There are several yards of tight spots on a shelf road where you can’t pass if there’s an oncoming car. Driving on the shelf road can be unsettling because some parts are bumpy and bounce you towards the side. Some areas are high above the stream bed, which may be nerve-wracking to those with fear of heights.

Some people find the road too rough, so they park their vehicles and hike the rest of the way. Others slow down and carefully pick their lines.

A major complaint about the trail is the traffic. There are places where vehicles can’t pass each other. Some areas are packed with tourists who park their cars to hike when the terrain is too difficult.

When Is the Best Time to Visit Crystal Mill?

The best time to visit Crystal Mill is in the middle of the week and earlier in the summer. Weekends are typically busy. They also say that you must expect to back up the trail several times to make room for oncoming vehicles. You might encounter some newbie drivers who don’t know how to drive off-road properly. You may also have to deal with a lot of foot and bike traffic.

All that said, everyone agrees that the drive is a rewarding experience, especially when you arrive at the Crystal Mill. The scenery along Crystal Mill Road is incredibly beautiful, especially when you pass by Lizard Lake.

Jeep Touring Through Crystal Mill

If you don’t want to drive to Crystal Mill, you can take a Jeep tour. An average tour costs $500 for a Jeep load of five passengers, and the vehicles leave for Crystal Mill twice a day.

The tour guides are usually experienced off-road drivers who know the history of Crystal Mill and the geography of the place. They can negotiate the challenging terrain, so all you have to do is sit back and enjoy the ride.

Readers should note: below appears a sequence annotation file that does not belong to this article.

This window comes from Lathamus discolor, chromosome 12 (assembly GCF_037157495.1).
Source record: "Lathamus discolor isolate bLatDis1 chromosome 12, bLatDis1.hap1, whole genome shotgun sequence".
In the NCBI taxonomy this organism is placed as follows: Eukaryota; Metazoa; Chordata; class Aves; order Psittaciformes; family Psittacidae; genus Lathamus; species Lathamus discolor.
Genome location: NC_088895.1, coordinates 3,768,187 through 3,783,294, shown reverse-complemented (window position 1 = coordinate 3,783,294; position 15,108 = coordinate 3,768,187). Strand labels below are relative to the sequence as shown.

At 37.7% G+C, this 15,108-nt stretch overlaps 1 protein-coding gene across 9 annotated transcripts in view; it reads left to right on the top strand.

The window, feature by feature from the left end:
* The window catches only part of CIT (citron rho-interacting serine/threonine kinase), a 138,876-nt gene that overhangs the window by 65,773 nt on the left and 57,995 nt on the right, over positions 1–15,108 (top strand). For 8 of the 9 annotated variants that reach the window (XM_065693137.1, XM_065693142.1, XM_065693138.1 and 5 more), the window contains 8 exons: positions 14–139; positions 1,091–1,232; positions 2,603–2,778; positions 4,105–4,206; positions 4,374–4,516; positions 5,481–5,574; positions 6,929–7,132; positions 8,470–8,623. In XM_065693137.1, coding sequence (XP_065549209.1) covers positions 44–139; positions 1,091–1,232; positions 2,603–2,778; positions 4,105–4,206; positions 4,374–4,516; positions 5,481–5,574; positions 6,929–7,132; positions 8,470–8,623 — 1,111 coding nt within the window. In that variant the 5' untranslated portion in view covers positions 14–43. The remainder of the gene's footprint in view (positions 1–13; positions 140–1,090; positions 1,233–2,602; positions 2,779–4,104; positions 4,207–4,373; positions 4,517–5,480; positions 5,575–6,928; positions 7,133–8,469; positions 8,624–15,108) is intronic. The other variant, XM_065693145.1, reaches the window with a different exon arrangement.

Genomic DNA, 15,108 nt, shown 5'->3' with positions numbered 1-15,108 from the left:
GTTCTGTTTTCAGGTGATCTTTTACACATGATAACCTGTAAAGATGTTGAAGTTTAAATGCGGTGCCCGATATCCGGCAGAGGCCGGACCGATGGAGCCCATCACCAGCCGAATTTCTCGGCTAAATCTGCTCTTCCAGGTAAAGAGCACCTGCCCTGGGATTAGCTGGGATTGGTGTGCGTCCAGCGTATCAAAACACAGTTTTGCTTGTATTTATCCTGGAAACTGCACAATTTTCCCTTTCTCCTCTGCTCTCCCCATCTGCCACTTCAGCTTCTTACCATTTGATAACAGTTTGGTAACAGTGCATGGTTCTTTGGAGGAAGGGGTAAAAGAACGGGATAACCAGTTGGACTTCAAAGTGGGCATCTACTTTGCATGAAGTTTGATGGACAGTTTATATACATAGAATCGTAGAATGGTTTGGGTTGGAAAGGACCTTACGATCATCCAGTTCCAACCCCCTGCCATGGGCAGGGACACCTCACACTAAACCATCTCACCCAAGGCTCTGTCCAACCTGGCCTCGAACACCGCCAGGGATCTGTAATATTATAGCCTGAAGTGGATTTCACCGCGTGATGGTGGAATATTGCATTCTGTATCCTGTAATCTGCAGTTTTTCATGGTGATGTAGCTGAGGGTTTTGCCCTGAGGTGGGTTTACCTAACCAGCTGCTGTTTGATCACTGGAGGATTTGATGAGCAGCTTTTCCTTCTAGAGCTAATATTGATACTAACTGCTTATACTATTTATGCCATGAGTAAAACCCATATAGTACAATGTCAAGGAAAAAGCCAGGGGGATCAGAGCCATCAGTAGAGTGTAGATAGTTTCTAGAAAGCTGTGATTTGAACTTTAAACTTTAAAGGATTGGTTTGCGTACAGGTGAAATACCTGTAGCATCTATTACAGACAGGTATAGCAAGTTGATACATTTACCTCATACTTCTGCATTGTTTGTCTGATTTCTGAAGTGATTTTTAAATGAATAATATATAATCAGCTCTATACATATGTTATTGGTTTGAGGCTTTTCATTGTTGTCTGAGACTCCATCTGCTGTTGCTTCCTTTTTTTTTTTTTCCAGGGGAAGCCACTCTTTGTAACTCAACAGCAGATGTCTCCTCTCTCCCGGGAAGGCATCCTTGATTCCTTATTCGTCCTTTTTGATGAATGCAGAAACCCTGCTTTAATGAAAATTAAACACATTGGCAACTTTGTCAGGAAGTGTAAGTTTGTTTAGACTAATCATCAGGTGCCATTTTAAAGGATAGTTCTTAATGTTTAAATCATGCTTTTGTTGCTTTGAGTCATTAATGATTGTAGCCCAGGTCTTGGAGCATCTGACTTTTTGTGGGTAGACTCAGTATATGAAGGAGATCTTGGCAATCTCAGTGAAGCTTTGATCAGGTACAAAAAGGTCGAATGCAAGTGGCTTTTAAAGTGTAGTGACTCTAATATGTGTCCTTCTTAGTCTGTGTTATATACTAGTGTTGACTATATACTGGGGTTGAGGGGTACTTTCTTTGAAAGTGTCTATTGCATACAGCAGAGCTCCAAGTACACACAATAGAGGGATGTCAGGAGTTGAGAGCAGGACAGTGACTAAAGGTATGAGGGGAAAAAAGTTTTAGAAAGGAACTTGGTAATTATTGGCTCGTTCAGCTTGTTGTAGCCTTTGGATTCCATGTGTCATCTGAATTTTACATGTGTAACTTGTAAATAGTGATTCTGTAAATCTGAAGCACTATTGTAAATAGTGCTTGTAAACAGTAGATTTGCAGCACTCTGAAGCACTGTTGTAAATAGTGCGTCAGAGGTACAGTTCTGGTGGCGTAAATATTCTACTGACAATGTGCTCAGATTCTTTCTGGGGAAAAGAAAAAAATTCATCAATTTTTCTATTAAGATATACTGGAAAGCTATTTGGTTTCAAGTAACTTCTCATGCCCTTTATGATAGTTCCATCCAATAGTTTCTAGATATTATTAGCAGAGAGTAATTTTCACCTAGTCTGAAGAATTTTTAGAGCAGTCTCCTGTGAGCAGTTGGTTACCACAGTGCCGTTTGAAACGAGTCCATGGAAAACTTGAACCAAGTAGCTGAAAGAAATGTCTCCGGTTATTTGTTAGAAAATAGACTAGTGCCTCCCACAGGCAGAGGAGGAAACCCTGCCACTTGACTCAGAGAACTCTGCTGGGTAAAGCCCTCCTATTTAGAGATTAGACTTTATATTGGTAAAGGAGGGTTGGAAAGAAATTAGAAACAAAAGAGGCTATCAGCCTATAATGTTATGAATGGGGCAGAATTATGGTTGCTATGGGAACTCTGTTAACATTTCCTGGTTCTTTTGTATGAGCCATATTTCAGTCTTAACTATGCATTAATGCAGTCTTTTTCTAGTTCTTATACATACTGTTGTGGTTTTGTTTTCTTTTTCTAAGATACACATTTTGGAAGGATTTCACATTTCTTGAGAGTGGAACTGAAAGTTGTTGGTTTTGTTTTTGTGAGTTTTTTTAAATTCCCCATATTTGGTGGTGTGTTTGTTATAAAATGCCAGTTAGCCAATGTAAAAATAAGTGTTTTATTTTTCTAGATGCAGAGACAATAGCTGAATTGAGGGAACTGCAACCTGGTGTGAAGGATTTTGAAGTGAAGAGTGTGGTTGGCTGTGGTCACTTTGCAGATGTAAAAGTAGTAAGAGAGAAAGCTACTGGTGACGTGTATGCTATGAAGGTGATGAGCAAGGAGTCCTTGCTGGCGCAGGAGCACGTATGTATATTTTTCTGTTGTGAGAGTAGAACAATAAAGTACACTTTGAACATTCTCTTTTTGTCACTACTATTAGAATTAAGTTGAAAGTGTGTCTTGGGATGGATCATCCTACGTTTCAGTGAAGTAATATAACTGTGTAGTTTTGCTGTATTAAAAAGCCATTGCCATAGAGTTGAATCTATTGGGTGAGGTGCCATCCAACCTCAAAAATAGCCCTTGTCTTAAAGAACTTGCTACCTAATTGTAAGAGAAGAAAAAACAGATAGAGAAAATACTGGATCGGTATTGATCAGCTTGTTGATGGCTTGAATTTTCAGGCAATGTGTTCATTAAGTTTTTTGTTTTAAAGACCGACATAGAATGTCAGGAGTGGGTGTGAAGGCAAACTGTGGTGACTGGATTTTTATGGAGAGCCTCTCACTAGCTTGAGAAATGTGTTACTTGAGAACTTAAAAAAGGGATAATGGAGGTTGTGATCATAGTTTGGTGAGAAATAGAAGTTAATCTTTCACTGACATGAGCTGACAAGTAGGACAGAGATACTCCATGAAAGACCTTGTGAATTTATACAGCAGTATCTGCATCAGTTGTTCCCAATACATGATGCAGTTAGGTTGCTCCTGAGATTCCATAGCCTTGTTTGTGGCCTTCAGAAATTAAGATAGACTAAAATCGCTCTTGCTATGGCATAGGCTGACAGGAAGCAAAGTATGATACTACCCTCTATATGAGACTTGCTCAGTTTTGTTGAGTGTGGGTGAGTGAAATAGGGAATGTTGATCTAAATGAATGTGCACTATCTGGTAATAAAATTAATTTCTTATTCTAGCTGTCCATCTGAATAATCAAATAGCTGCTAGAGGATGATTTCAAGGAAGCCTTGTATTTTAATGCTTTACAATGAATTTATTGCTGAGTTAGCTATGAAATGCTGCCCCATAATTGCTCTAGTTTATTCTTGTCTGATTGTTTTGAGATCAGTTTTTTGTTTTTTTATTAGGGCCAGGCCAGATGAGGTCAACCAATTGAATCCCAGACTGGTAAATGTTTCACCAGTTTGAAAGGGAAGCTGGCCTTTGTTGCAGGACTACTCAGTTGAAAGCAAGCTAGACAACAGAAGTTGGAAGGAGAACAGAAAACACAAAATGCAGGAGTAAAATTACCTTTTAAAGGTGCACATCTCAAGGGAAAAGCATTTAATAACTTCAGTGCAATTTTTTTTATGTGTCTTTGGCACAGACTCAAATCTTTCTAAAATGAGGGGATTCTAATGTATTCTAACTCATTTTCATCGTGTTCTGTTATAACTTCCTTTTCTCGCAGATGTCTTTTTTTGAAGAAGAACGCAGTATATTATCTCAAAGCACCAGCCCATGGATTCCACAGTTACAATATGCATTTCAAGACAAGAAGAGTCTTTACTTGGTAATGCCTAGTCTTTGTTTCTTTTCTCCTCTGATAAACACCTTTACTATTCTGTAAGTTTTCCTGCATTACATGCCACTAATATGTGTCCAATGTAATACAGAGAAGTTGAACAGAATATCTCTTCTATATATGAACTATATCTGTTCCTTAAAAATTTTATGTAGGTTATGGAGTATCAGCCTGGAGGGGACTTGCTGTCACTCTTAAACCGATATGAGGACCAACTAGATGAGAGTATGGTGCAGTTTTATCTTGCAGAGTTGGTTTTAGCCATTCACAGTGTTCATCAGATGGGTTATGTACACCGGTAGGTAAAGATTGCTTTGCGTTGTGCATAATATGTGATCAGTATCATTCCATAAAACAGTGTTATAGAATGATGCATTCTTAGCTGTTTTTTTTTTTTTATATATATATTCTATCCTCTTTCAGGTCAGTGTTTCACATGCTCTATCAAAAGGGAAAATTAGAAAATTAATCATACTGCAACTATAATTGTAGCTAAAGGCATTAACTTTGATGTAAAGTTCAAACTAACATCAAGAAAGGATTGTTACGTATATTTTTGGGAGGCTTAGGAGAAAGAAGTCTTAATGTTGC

The weather is unpredictable; mountain storms sometimes occur at short notice. Most Jeeps are equipped with tarps, first aid kits, fire extinguishers, and other safety and protection items. Many of the tour guides are trained in CPR and first aid procedures. They can respond to emergencies.

Some Jeeps are equipped with small coolers and ice packs if you don’t have your own. But the storage space is usually small, so you may have to limit the drinks you bring. But if you need to bring hunting, fishing, photography, or camping gear, some Jeep touring services provide transportation for those. Most of these services don’t transport pets, but some have pet sitters you can hire.

Arrive 15 minutes early to pay for the tour, sign waivers, and board a Jeep. Also, be sure to dress in layers and wear hiking boots.

What to Bring When Going to Crystal Mill

Raring to go to Crystal Mill? Here’s a short checklist of items you should have with you when you go there:

  • Enough food and water for one day.  
  • Coat or windbreaker
  • Hat
  • Sunblock
  • Insect repellant
  • Camera and binoculars